"It's all good, man. I recuse."
And, with that, the chairman of the state Public Service Commission, which regulates utilities, basically told Petit Jean Electric Cooperative it won't have his sense of fairness toward customers to kick around anymore.
Ted Thomas, that chairman by virtue of Asa Hutchinson's appointment in 2015, and a quirkily ingratiating fellow distinguished by great height and intelligence, issued a playfully biting recusal order Wednesday.
He said all right, sure, he'd step aside in a pending investigative matter involving Petit Jean. He explained he would do so on the basis that, yes, he has said publicly that the co-op ought to quit delaying and over-lawyering users who want to get rate-relief for connecting their own solar panels to the grid.
You read that right. A conservative Republican regulator--which I assure you Thomas is, based on observing him in the Legislature in the Mike Huckabee era--has a plain-spoken, populist, pro-consumer position in opposition to a corporation.
For the record, the state's rural co-ops insist they aren't corporations, and indeed they organizationally aren't. They are, well, as the word implies, member co-ops. But the distinction is sometimes fuzzy at the lawyering and lobbying level.
Come to think of it: The issue here is that the Petit Jean Electric Cooperative isn't being very cooperative with its "members."
I should say at this point that, in contemporary American politics, certain conservative Republican positions can seem more populist, more regular-guy-friendly, than liberal Democratic ones that can seem a tad elitist.
This also would be a good point to tell you that the configuration of the five-member Federal Energy Regulatory Commission is such that it has three Democrats and two Republicans, and one of the Republicans will be departing in a year. Joe Biden will be required by rule to appoint a Republican. Thomas is getting some touting for that appointment.
I mean, if you're having to appoint a Republican federal energy regulator at a time of major climate-regulation interest, then why not look at that tall, smart guy in Arkansas who took out after a utility for dragging its feet on fair treatment of alternative energy? And who quoted from "Better Call Saul" in an order he closed by saying, "It's all good, man."
What he did was accuse Petit Jean of a "Saul Goodman stunt," which is not altogether complimentary.
Thomas pointed out that Petit Jean just got a fair hearing and a rate increase out of the commission with him on it, but ... whatever. It's all good, man. He recuses, as the co-op wanted.
Petit Jean's problem with him mainly is that he chastised the co-op on this solar-energy matter in testimony to a legislative committee. Now the commission has opened an investigation of the solar-panel resistance.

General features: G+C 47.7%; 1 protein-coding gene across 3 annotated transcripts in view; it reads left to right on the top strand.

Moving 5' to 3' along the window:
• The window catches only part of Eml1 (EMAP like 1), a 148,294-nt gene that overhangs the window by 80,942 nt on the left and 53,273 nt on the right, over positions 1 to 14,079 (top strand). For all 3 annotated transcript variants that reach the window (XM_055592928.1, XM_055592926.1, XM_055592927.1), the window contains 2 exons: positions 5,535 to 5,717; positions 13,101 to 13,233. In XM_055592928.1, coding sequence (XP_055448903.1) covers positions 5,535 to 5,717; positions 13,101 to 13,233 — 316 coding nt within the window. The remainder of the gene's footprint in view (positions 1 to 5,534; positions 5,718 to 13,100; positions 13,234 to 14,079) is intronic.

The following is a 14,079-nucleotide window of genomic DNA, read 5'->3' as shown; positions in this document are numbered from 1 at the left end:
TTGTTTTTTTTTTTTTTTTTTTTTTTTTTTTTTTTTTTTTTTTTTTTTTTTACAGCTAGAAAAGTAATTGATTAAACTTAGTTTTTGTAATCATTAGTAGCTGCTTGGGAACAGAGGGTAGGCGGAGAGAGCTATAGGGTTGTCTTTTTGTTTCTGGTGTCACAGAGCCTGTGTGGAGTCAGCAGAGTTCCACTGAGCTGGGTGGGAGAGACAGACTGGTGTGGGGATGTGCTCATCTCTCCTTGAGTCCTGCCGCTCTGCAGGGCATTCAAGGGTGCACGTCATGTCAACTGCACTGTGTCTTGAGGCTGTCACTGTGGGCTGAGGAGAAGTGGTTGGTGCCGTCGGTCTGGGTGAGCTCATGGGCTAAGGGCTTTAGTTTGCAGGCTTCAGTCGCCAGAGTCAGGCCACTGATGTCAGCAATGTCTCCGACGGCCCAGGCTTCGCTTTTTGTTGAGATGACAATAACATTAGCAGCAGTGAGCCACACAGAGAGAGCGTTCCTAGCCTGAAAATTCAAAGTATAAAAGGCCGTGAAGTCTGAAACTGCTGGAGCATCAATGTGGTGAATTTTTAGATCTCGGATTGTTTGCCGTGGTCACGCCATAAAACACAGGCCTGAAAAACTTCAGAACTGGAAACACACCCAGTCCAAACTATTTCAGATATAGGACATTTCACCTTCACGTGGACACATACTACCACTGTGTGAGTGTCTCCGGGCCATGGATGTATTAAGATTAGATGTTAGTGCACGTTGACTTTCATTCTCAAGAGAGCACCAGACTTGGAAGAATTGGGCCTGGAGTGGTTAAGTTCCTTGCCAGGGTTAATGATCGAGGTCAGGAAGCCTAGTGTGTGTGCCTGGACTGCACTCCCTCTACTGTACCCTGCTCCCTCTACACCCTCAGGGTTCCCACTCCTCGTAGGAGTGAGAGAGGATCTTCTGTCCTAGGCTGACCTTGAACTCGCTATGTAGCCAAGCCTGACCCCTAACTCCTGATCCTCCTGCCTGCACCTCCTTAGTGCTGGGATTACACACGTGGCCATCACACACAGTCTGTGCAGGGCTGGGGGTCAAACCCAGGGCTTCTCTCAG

So, Petit Jean sought Thomas' disqualification.
Here is the issue in a general summary: Members of the Petit Jean co-op have purchased solar panels they want to install at their home and wire into the grid, but Petit Jean says no. Thomas, telling me he can talk as "Citizen Ted" now that he no longer is a commissioner in the matter, thinks the co-op balks for economic reasons and some possibly semi-valid concerns about shifting to other members the savings that the members with solar panels would be realizing. But he said other utilities manage to consolidate the grid with solar power. And he said Petit Jean has spent more for lawyers than any amount shifted by a set of residential solar panels.
Anyway, he said, the commission has offered to consider cost-shifting issues and solutions.
About his legislative testimony, allow me simply to quote Thomas from his recusal statement: "I said 'do the right thing' [to legislators] because leaving solar panels on a roof not interconnected for over a year is not doing the right thing. Why is it so important to Petit Jean that ... solar panels not be connected to the grid? At the hearing I said that the purpose [of] not interconnecting is so that they will stand as an example to their neighbors about ... what happens when a mere 'member' seeks to oppose the monopolist and its army of litigators. 'Members' then get to pay the army of litigators that oppose them."
I told Thomas on Thursday he must have been channeling his inner Ocasio-Cortez. He didn't seem to care for that so much, but managed a chuckle in relating that his conservative pals have started calling him "California Ted."
Anyway, Thomas summarized in his order that he was stepping aside in the matter in order to pre-empt an appeal argument for Petit Jean--that being his bias--by which it could further delay the right thing.
It's fair to say that alternative energy is not an Arkansas strong suit and that the network of rural co-ops is at the very heart of the Arkansas energy culture, meaning not at all progressive.
And that's actually not all good, man.
John Brummett, whose column appears regularly in the Arkansas Democrat-Gazette, is a member of the Arkansas Writers' Hall of Fame. Email him at email@example.com. Read his @johnbrummett Twitter feed.